Non-banking financial companies (NBFCs) in India or across the globe have a simple business model — borrow from banks or capital markets in the form of non-convertible debentures (NCD) or (commercial papers) CPs or any other financial instruments and lend to end users. While the regulator/nodal agencies like RBI/ NHB (National Housing Bank) also lend to the set of finance companies, a large part of the borrowing has to be done from the markets to meet their business growth.
While the business model looks easy on the face of it, it is a complex process as the NBFCs/HFCs (housing finance companies) have to balance the maturity profile of the assets they finance and the borrowings they take. Any mismatch in the same can really hit the margins hard and that is what the fear has been currently in the Indian markets for NBFCs. The rate at which the NBFCs borrow in India is linked to the 10-year G-Sec yield. The rate has been on a continuous rise. In the last three months, it has gone up by 25 bps and in six months by 102 bps and in last one year it has gone up by a whopping 139 bps. Thus, looking at the current liquidity scenario, it is very unlikely that the trend will reverse.
As mentioned earlier, HFCs had been operating on thin margins and the rise in the cost of funding will certainly impact their spread and net interest margin (NIM) in the medium term. Further, the difficult part is that HFCs can’t pass on the entire rise in the cost of funds to the borrowers, as banks still have enough liquidity and can finance those set of borrowers and there is a risk of customer migrating from HFCs to banks. So, it is fair to assume that HFCs will take a margin hit in the near term.
Asset quality for NBFCs has so far been under control, however, a sharp rise in the interest can start having some issues with interest servicing capability of borrowers. But the risk with regards to loan against property (LAP) is more, compared to the individual investors. If we look at the last three years, loan growth of HFCs has been really strong over FY15-18, DHFL has reported 22 per cent CAGR (compound annual growth rate), PNB Housing 50 per cent CAGR, and Small HFCs like Can Fin Homes have grown by 24 per cent CAGR.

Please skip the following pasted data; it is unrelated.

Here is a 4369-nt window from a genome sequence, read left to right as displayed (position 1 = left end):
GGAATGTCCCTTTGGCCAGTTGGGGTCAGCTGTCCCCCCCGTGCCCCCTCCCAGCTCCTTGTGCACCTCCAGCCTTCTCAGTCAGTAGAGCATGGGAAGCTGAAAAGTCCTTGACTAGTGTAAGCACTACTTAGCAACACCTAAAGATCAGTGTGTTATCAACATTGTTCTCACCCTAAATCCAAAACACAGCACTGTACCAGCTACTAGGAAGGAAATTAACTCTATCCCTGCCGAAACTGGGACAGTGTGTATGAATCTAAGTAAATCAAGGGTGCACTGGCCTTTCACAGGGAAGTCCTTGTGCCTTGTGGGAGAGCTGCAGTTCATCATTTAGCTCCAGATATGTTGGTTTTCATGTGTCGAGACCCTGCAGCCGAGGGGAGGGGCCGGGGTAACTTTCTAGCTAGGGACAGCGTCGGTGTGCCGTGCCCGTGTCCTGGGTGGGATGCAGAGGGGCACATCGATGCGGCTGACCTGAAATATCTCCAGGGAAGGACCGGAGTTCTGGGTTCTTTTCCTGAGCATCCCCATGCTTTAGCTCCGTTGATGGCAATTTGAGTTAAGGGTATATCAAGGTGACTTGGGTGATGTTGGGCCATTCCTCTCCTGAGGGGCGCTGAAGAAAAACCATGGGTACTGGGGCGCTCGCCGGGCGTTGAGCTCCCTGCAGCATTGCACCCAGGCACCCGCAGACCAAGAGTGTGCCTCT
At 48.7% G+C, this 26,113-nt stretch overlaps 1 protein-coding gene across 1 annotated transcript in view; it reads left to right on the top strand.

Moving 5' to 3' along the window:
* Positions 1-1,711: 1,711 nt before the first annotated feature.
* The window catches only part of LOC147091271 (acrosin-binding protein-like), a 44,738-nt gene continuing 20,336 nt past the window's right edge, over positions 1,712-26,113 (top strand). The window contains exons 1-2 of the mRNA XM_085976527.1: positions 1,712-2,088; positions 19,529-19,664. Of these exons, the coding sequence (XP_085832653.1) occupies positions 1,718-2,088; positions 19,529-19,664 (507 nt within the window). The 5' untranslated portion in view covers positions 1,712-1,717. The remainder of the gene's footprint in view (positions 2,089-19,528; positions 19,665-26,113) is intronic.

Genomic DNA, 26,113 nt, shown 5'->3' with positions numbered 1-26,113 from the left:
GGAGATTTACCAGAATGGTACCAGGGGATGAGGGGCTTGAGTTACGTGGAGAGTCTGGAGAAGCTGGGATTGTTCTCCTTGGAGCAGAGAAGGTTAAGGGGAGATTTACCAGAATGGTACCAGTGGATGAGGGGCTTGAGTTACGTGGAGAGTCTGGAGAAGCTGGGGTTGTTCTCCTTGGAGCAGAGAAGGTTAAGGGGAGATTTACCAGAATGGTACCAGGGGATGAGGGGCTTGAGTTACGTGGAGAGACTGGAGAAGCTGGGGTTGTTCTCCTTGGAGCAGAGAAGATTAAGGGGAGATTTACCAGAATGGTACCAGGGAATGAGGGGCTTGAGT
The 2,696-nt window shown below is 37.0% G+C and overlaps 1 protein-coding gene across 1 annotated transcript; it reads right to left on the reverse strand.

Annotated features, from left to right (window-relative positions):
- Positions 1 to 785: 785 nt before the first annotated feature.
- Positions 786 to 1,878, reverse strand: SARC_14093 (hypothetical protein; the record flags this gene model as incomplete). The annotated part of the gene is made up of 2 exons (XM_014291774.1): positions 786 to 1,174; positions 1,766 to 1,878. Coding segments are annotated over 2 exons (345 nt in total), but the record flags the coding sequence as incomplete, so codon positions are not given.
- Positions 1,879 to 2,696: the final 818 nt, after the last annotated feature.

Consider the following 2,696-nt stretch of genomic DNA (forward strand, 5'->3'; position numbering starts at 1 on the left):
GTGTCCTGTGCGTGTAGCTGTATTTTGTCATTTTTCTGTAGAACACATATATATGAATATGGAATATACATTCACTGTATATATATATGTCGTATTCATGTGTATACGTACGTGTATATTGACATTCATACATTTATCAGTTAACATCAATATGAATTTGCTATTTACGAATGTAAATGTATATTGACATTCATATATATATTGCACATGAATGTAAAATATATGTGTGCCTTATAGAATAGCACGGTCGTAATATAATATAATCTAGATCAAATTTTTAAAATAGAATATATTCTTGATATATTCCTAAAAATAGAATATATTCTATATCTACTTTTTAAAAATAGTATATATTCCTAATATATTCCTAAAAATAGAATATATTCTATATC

Looking at the current scenario, we believe the NBFCs, both asset financing as well as HFCs, will have to tone down their growth rates, which is logical as well. The market has taken cognizance of the slowdown in the business and hit in margins and accordingly, the stocks have corrected sharply. However, we feel the damage in terms of price has been quite significant in the last few weeks.
In the medium-term, challenges will persist but NBFCs have not only survived but also grown with healthy profitability over the last many years, despite competition from banks. While we don’t suggest venturing and buying NBFC stocks immediately, investors should wait for the dust to settle before taking positions in the space. Again within the NBFC space, we believe the asset financing companies/ vehicle financing companies should see faster rebound vis-a-vis the HFCs when things turn around.
Siddharth Purohit is research analyst at SMC Institutional Equities